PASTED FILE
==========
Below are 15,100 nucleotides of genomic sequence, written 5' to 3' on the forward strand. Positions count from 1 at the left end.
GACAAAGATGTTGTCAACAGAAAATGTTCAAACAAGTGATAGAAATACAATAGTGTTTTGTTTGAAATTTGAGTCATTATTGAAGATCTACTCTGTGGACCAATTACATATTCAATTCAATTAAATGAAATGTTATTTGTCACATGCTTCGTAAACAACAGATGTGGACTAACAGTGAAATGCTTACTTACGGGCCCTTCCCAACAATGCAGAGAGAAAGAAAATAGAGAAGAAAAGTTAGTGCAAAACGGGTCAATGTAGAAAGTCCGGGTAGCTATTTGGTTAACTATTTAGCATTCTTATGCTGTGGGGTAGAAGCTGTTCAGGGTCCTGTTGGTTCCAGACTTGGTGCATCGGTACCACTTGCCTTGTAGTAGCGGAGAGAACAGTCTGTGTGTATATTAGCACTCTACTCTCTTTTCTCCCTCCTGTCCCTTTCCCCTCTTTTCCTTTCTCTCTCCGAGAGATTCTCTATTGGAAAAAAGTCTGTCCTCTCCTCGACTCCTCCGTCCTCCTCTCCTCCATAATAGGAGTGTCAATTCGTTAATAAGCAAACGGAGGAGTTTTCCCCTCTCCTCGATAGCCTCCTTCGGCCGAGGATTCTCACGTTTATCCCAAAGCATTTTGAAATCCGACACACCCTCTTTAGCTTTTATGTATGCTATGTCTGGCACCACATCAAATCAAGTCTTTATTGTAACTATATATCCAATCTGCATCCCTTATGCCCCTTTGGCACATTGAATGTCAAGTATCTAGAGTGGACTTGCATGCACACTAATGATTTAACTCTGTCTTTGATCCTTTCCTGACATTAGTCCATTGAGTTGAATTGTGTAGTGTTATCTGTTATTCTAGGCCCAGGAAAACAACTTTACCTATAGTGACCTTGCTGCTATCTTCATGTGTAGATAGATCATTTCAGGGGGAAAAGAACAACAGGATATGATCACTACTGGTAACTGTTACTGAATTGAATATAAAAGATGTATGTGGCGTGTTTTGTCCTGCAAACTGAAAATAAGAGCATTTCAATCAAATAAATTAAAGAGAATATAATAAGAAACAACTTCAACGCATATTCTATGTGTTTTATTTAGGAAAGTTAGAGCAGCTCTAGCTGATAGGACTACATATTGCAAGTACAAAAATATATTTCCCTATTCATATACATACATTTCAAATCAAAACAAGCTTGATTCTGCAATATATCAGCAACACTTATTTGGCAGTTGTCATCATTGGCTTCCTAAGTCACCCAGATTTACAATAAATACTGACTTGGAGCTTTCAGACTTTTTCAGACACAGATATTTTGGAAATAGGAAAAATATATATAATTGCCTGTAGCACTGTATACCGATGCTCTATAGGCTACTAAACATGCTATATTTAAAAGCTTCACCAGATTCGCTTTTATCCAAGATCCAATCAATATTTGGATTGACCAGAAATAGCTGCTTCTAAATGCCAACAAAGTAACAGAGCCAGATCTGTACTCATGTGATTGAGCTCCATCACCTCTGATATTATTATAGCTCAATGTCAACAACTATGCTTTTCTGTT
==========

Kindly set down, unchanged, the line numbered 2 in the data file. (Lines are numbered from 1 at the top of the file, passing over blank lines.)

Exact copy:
GACAAAGATGTTGTCAACAGAAAATGTTCAAACAAGTGATAGAAATACAATAGTGTTTTGTTTGAAATTTGAGTCATTATTGAAGATCTACTCTGTGGACCAATTACATATTCAATTCAATTAAATGAAATGTTATTTGTCACATGCTTCGTAAACAACAGATGTGGACTAACAGTGAAATGCTTACTTACGGGCCCTTCCCAACAATGCAGAGAGAAAGAAAATAGAGAAGAAAAGTTAGTGCAAAACGGGTCAATGTAGAAAGTCCGGGTAGCTATTTGGTTAACTATTTAGCATTCTTATGCTGTGGGGTAGAAGCTGTTCAGGGTCCTGTTGGTTCCAGACTTGGTGCATCGGTACCACTTGCCTTGTAGTAGCGGAGAGAACAGTCTGTGTGTATATTAGCACTCTACTCTCTTTTCTCCCTCCTGTCCCTTTCCCCTCTTTTCCTTTCTCTCTCCGAGAGATTCTCTATTGGAAAAAAGTCTGTCCTCTCCTCGACTCCTCCGTCCTCCTCTCCTCCATAATAGGAGTGTCAATTCGTTAATAAGCAAACGGAGGAGTTTTCCCCTCTCCTCGATAGCCTCCTTCGGCCGAGGATTCTCACGTTTATCCCAAAGCATTTTGAAATCCGACACACCCTCTTTAGCTTTTATGTATGCTATGTCTGGCACCACATCAAATCAAGTCTTTATTGTAACTATATATCCAATCTGCATCCCTTATGCCCCTTTGGCACATTGAATGTCAAGTATCTAGAGTGGACTTGCATGCACACTAATGATTTAACTCTGTCTTTGATCCTTTCCTGACATTAGTCCATTGAGTTGAATTGTGTAGTGTTATCTGTTATTCTAGGCCCAGGAAAACAACTTTACCTATAGTGACCTTGCTGCTATCTTCATGTGTAGATAGATCATTTCAGGGGGAAAAGAACAACAGGATATGATCACTACTGGTAACTGTTACTGAATTGAATATAAAAGATGTATGTGGCGTGTTTTGTCCTGCAAACTGAAAATAAGAGCATTTCAATCAAATAAATTAAAGAGAATATAATAAGAAACAACTTCAACGCATATTCTATGTGTTTTATTTAGGAAAGTTAGAGCAGCTCTAGCTGATAGGACTACATATTGCAAGTACAAAAATATATTTCCCTATTCATATACATACATTTCAAATCAAAACAAGCTTGATTCTGCAATATATCAGCAACACTTATTTGGCAGTTGTCATCATTGGCTTCCTAAGTCACCCAGATTTACAATAAATACTGACTTGGAGCTTTCAGACTTTTTCAGACACAGATATTTTGGAAATAGGAAAAATATATATAATTGCCTGTAGCACTGTATACCGATGCTCTATAGGCTACTAAACATGCTATATTTAAAAGCTTCACCAGATTCGCTTTTATCCAAGATCCAATCAATATTTGGATTGACCAGAAATAGCTGCTTCTAAATGCCAACAAAGTAACAGAGCCAGATCTGTACTCATGTGATTGAGCTCCATCACCTCTGATATTATTATAGCTCAATGTCAACAACTATGCTTTTCTGTT